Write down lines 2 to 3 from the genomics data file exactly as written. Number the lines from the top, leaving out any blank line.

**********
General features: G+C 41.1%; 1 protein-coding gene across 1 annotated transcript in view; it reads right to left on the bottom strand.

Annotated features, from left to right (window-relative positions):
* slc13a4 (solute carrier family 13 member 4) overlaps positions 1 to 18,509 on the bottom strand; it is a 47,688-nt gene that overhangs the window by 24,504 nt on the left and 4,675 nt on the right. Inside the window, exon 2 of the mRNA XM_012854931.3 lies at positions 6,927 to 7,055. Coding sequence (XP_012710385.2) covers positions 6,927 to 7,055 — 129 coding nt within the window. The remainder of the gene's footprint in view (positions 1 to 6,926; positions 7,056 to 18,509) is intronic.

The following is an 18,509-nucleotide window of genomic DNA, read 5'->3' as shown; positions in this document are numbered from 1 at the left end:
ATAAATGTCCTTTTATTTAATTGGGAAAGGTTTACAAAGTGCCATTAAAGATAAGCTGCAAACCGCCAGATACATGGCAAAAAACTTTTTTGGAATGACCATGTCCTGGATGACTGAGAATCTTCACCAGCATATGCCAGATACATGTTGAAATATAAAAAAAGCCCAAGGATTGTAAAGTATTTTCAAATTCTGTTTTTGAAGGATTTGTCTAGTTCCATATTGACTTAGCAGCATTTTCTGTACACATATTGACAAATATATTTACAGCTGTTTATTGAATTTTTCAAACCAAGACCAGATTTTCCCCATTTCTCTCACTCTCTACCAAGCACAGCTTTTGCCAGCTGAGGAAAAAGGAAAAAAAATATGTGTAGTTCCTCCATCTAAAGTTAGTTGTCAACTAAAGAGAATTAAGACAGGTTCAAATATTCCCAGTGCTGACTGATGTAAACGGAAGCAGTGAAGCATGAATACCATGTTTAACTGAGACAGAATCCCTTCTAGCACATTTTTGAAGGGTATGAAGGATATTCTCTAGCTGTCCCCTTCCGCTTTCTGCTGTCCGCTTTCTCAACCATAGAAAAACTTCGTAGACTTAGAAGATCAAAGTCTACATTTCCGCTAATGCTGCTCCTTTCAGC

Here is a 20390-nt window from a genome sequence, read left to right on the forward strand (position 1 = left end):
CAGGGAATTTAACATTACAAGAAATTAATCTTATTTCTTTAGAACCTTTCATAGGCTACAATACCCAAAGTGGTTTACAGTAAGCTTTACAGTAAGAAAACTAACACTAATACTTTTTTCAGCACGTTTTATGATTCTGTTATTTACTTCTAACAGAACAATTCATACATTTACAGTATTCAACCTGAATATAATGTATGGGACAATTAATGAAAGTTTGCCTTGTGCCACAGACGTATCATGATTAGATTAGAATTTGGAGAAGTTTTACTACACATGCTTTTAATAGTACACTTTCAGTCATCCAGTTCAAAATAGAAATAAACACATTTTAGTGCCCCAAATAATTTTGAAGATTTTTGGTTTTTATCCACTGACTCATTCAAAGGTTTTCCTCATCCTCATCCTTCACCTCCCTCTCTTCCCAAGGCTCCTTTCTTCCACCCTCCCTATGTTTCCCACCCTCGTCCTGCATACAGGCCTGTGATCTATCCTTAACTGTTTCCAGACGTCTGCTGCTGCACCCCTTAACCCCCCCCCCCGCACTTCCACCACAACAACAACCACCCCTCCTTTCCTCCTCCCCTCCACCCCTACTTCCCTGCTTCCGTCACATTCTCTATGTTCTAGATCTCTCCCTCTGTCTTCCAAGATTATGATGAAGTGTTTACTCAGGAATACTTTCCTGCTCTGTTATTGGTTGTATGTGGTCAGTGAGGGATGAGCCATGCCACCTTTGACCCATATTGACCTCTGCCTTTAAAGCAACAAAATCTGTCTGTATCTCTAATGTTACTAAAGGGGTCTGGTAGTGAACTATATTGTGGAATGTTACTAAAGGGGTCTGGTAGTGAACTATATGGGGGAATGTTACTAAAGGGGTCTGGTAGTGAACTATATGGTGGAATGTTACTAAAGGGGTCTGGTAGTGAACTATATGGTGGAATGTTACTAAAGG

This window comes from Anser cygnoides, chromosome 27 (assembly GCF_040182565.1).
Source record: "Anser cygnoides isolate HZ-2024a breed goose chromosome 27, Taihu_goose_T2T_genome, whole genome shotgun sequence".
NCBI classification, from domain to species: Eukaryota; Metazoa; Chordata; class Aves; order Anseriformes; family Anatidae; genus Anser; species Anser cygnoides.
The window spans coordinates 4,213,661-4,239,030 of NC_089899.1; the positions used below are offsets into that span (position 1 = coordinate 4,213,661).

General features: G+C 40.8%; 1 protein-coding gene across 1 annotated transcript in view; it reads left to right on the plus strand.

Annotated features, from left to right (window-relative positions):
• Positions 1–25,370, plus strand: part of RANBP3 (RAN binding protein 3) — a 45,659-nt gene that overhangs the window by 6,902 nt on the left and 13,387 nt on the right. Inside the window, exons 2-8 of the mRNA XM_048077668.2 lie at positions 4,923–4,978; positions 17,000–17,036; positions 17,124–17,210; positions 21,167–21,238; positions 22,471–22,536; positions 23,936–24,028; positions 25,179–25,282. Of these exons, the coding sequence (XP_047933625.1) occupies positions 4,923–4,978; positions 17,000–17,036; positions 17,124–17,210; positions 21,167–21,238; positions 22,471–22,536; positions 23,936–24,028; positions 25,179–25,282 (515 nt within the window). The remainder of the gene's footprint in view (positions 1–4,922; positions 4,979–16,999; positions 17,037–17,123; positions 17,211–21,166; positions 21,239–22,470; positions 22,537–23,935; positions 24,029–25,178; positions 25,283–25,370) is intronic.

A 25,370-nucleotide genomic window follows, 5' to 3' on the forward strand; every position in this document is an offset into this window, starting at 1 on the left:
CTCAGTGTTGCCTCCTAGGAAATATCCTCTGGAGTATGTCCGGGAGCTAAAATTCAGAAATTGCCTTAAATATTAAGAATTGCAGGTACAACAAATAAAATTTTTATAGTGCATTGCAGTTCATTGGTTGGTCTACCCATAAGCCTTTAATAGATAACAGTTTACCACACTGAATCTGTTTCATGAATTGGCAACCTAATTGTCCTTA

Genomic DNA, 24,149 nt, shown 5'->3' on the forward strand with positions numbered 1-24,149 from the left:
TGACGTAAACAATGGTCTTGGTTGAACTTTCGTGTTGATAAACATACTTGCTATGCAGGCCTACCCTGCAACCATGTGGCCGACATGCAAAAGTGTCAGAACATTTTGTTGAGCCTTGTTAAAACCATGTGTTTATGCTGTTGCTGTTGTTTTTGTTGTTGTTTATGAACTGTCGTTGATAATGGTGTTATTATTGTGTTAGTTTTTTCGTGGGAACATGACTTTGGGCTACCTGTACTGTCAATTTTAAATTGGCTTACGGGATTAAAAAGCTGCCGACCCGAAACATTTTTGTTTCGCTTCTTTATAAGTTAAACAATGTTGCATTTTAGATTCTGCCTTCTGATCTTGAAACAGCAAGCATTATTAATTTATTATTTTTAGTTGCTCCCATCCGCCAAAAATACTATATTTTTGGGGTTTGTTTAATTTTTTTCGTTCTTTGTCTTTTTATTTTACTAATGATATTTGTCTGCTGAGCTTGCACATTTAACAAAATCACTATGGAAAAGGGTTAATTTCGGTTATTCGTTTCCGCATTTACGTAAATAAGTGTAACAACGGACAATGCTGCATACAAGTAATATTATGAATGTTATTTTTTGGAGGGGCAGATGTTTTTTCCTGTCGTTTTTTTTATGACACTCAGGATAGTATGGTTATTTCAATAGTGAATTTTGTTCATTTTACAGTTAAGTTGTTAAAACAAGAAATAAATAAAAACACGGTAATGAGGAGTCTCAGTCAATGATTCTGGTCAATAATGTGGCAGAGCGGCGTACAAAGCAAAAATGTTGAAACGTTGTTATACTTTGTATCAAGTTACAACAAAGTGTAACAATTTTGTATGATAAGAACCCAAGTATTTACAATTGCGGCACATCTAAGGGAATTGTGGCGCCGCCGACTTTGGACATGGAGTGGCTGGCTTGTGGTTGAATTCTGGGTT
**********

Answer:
Annotated features, from left to right (window-relative positions):
* slc13a4 (solute carrier family 13 member 4) overlaps positions 1 to 18,509 on the bottom strand; it is a 47,688-nt gene that overhangs the window by 24,504 nt on the left and 4,675 nt on the right. Inside the window, exon 2 of the mRNA XM_012854931.3 lies at positions 6,927 to 7,055. Coding sequence (XP_012710385.2) covers positions 6,927 to 7,055 — 129 coding nt within the window. The remainder of the gene's footprint in view (positions 1 to 6,926; positions 7,056 to 18,509) is intronic.